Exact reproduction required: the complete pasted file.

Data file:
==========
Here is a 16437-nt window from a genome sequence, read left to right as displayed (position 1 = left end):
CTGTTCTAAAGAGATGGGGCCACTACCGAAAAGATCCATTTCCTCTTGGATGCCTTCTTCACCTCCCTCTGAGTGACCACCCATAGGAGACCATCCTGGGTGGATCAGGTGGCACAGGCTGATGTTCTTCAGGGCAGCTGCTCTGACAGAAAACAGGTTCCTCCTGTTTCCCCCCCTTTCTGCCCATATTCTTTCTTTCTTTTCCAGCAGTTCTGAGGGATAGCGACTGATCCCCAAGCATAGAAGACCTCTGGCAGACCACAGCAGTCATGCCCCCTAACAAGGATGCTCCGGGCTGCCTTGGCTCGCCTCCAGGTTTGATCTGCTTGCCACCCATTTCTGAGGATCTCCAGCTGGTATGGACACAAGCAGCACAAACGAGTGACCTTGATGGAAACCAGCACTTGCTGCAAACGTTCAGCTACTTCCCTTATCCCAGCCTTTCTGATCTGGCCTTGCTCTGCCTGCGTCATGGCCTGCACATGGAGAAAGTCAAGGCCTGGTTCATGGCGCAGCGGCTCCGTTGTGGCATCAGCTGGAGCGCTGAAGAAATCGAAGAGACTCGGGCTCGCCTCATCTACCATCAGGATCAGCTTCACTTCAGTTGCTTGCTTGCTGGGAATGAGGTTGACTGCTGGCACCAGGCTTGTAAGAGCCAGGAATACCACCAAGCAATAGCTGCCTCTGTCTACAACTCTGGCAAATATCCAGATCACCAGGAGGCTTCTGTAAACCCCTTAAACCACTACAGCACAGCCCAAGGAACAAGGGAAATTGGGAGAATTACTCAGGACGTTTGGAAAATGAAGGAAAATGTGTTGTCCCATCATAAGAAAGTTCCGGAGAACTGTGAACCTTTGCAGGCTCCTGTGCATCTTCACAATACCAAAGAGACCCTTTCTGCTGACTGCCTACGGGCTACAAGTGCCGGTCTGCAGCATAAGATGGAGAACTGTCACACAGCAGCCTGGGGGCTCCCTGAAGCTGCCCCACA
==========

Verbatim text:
Here is a 16437-nt window from a genome sequence, read left to right as displayed (position 1 = left end):
CTGTTCTAAAGAGATGGGGCCACTACCGAAAAGATCCATTTCCTCTTGGATGCCTTCTTCACCTCCCTCTGAGTGACCACCCATAGGAGACCATCCTGGGTGGATCAGGTGGCACAGGCTGATGTTCTTCAGGGCAGCTGCTCTGACAGAAAACAGGTTCCTCCTGTTTCCCCCCCTTTCTGCCCATATTCTTTCTTTCTTTTCCAGCAGTTCTGAGGGATAGCGACTGATCCCCAAGCATAGAAGACCTCTGGCAGACCACAGCAGTCATGCCCCCTAACAAGGATGCTCCGGGCTGCCTTGGCTCGCCTCCAGGTTTGATCTGCTTGCCACCCATTTCTGAGGATCTCCAGCTGGTATGGACACAAGCAGCACAAACGAGTGACCTTGATGGAAACCAGCACTTGCTGCAAACGTTCAGCTACTTCCCTTATCCCAGCCTTTCTGATCTGGCCTTGCTCTGCCTGCGTCATGGCCTGCACATGGAGAAAGTCAAGGCCTGGTTCATGGCGCAGCGGCTCCGTTGTGGCATCAGCTGGAGCGCTGAAGAAATCGAAGAGACTCGGGCTCGCCTCATCTACCATCAGGATCAGCTTCACTTCAGTTGCTTGCTTGCTGGGAATGAGGTTGACTGCTGGCACCAGGCTTGTAAGAGCCAGGAATACCACCAAGCAATAGCTGCCTCTGTCTACAACTCTGGCAAATATCCAGATCACCAGGAGGCTTCTGTAAACCCCTTAAACCACTACAGCACAGCCCAAGGAACAAGGGAAATTGGGAGAATTACTCAGGACGTTTGGAAAATGAAGGAAAATGTGTTGTCCCATCATAAGAAAGTTCCGGAGAACTGTGAACCTTTGCAGGCTCCTGTGCATCTTCACAATACCAAAGAGACCCTTTCTGCTGACTGCCTACGGGCTACAAGTGCCGGTCTGCAGCATAAGATGGAGAACTGTCACACAGCAGCCTGGGGGCTCCCTGAAGCTGCCCCACA